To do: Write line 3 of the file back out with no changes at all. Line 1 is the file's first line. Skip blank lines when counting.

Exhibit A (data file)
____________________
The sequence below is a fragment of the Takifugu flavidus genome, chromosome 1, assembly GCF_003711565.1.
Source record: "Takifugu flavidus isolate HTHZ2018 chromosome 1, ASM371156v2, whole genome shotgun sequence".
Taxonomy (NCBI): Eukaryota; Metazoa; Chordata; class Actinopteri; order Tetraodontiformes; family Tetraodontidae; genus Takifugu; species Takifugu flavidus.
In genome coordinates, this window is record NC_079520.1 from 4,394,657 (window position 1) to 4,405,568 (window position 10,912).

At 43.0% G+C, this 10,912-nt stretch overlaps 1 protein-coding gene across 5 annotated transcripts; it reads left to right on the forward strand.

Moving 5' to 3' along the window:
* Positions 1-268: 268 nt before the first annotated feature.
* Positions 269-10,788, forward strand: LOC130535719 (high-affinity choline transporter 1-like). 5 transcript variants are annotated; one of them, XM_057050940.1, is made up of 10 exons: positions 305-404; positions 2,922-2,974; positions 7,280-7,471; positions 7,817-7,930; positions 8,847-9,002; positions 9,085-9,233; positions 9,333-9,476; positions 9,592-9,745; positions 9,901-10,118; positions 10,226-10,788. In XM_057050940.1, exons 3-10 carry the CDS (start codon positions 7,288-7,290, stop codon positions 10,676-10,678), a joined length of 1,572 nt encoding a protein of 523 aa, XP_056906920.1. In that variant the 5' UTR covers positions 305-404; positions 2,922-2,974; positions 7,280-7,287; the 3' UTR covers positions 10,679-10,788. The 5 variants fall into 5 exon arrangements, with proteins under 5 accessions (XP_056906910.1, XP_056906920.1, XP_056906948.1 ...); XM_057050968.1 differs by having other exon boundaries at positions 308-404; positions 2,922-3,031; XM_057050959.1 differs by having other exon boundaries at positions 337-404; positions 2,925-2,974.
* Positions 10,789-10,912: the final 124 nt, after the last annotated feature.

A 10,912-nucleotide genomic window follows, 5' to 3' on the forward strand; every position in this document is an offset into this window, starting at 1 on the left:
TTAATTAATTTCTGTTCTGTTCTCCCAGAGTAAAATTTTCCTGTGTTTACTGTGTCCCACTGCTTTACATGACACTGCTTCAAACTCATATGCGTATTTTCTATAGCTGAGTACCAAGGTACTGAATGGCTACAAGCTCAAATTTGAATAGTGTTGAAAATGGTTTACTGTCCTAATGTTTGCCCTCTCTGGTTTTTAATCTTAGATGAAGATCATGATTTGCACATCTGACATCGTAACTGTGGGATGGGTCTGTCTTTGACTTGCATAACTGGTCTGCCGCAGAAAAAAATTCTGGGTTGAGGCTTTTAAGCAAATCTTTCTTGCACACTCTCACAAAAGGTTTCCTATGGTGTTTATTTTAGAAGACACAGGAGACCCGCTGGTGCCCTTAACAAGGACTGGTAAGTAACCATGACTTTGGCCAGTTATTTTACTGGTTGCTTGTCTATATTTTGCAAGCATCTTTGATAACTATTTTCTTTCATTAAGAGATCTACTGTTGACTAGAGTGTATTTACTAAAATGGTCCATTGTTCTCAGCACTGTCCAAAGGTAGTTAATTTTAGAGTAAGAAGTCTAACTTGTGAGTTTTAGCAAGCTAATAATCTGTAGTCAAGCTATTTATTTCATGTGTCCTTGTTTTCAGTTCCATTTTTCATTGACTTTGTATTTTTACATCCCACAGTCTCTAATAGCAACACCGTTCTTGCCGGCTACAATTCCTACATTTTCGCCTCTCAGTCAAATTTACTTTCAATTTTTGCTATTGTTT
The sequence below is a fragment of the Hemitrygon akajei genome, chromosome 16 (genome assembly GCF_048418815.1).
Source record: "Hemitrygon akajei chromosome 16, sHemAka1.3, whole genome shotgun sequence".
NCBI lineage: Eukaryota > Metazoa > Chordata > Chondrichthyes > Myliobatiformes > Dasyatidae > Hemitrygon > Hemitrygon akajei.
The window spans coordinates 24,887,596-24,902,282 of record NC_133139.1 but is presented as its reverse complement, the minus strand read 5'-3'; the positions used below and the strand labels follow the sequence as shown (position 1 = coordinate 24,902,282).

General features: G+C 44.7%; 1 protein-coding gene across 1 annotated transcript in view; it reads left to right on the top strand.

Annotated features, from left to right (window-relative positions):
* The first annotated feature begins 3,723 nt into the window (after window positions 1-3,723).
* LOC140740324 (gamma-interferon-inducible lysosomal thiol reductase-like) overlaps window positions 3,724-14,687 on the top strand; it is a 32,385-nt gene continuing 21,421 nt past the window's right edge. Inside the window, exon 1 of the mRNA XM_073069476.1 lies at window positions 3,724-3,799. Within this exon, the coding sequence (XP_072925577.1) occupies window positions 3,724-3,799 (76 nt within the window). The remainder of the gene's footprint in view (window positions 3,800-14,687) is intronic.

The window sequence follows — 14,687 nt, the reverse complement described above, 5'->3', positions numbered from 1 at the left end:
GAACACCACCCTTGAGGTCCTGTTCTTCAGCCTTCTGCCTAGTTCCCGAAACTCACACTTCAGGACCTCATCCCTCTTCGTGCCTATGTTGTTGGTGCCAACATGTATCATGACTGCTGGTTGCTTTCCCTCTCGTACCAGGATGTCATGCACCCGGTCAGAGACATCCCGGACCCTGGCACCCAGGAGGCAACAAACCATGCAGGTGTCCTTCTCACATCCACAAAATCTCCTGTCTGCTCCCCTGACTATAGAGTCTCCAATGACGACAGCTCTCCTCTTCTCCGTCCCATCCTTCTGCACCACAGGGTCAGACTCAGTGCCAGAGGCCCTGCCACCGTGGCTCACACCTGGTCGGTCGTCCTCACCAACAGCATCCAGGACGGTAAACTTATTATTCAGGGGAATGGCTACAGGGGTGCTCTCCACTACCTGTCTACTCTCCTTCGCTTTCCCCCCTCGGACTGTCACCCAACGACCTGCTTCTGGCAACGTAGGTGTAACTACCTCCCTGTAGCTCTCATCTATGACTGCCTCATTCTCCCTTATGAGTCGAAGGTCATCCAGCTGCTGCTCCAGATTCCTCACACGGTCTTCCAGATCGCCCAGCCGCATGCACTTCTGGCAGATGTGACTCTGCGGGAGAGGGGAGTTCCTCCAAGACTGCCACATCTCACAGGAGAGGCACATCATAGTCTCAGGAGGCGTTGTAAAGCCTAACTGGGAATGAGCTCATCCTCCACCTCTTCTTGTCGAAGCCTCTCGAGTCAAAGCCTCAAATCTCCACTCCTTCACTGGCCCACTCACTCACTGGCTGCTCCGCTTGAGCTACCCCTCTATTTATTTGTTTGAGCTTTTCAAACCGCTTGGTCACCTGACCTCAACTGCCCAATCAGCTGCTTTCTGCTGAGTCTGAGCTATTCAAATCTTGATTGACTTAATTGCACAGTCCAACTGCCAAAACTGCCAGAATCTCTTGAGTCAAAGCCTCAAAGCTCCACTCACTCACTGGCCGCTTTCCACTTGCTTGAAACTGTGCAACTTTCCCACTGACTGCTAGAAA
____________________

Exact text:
Taxonomy (NCBI): Eukaryota; Metazoa; Chordata; class Actinopteri; order Tetraodontiformes; family Tetraodontidae; genus Takifugu; species Takifugu flavidus.